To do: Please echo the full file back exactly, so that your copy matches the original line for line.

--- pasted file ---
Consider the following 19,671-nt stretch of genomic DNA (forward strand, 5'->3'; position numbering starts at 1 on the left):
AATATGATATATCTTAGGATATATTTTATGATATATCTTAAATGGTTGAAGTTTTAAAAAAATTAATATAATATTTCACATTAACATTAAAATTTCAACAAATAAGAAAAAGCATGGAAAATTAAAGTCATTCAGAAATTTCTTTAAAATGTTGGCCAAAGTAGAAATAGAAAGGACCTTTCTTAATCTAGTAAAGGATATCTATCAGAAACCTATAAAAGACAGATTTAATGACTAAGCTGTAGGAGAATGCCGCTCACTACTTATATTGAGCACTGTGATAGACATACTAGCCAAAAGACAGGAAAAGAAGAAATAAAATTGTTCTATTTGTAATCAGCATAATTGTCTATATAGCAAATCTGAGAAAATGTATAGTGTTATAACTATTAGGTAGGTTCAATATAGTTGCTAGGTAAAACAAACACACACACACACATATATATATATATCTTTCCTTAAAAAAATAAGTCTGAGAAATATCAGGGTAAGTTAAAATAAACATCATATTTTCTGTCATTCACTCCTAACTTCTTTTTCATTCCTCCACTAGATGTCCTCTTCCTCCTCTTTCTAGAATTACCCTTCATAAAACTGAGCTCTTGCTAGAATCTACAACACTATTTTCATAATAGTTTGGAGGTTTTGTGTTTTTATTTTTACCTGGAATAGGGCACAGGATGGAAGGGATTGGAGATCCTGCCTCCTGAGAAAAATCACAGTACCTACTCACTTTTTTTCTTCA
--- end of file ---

Consider the following 19,671-nt stretch of genomic DNA (forward strand, 5'->3'; position numbering starts at 1 on the left):
AATATGATATATCTTAGGATATATTTTATGATATATCTTAAATGGTTGAAGTTTTAAAAAAATTAATATAATATTTCACATTAACATTAAAATTTCAACAAATAAGAAAAAGCATGGAAAATTAAAGTCATTCAGAAATTTCTTTAAAATGTTGGCCAAAGTAGAAATAGAAAGGACCTTTCTTAATCTAGTAAAGGATATCTATCAGAAACCTATAAAAGACAGATTTAATGACTAAGCTGTAGGAGAATGCCGCTCACTACTTATATTGAGCACTGTGATAGACATACTAGCCAAAAGACAGGAAAAGAAGAAATAAAATTGTTCTATTTGTAATCAGCATAATTGTCTATATAGCAAATCTGAGAAAATGTATAGTGTTATAACTATTAGGTAGGTTCAATATAGTTGCTAGGTAAAACAAACACACACACACACATATATATATATATCTTTCCTTAAAAAAATAAGTCTGAGAAATATCAGGGTAAGTTAAAATAAACATCATATTTTCTGTCATTCACTCCTAACTTCTTTTTCATTCCTCCACTAGATGTCCTCTTCCTCCTCTTTCTAGAATTACCCTTCATAAAACTGAGCTCTTGCTAGAATCTACAACACTATTTTCATAATAGTTTGGAGGTTTTGTGTTTTTATTTTTACCTGGAATAGGGCACAGGATGGAAGGGATTGGAGATCCTGCCTCCTGAGAAAAATCACAGTACCTACTCACTTTTTTTCTTCA